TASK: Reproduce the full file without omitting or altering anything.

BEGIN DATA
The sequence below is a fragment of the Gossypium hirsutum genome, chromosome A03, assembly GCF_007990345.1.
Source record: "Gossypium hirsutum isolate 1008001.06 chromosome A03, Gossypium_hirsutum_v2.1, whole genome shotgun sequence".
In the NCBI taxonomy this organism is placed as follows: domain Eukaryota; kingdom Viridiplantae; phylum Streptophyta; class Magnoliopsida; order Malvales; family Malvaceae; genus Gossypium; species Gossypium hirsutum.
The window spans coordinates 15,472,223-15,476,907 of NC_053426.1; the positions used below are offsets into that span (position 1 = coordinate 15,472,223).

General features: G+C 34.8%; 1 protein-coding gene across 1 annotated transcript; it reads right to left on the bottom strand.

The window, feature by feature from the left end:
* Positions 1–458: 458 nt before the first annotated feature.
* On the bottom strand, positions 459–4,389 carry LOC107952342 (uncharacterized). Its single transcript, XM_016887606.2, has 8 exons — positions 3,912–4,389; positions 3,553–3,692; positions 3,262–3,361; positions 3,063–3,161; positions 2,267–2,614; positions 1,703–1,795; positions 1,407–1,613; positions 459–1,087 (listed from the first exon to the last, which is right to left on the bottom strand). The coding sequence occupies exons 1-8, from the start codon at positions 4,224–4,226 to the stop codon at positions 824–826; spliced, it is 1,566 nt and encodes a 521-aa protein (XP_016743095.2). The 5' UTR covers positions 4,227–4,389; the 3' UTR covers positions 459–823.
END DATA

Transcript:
The sequence below is a fragment of the Gossypium hirsutum genome, chromosome A03, assembly GCF_007990345.1.
Source record: "Gossypium hirsutum isolate 1008001.06 chromosome A03, Gossypium_hirsutum_v2.1, whole genome shotgun sequence".
In the NCBI taxonomy this organism is placed as follows: domain Eukaryota; kingdom Viridiplantae; phylum Streptophyta; class Magnoliopsida; order Malvales; family Malvaceae; genus Gossypium; species Gossypium hirsutum.
The window spans coordinates 15,472,223-15,476,907 of NC_053426.1; the positions used below are offsets into that span (position 1 = coordinate 15,472,223).

General features: G+C 34.8%; 1 protein-coding gene across 1 annotated transcript; it reads right to left on the bottom strand.

The window, feature by feature from the left end:
* Positions 1–458: 458 nt before the first annotated feature.
* On the bottom strand, positions 459–4,389 carry LOC107952342 (uncharacterized). Its single transcript, XM_016887606.2, has 8 exons — positions 3,912–4,389; positions 3,553–3,692; positions 3,262–3,361; positions 3,063–3,161; positions 2,267–2,614; positions 1,703–1,795; positions 1,407–1,613; positions 459–1,087 (listed from the first exon to the last, which is right to left on the bottom strand). The coding sequence occupies exons 1-8, from the start codon at positions 4,224–4,226 to the stop codon at positions 824–826; spliced, it is 1,566 nt and encodes a 521-aa protein (XP_016743095.2). The 5' UTR covers positions 4,227–4,389; the 3' UTR covers positions 459–823.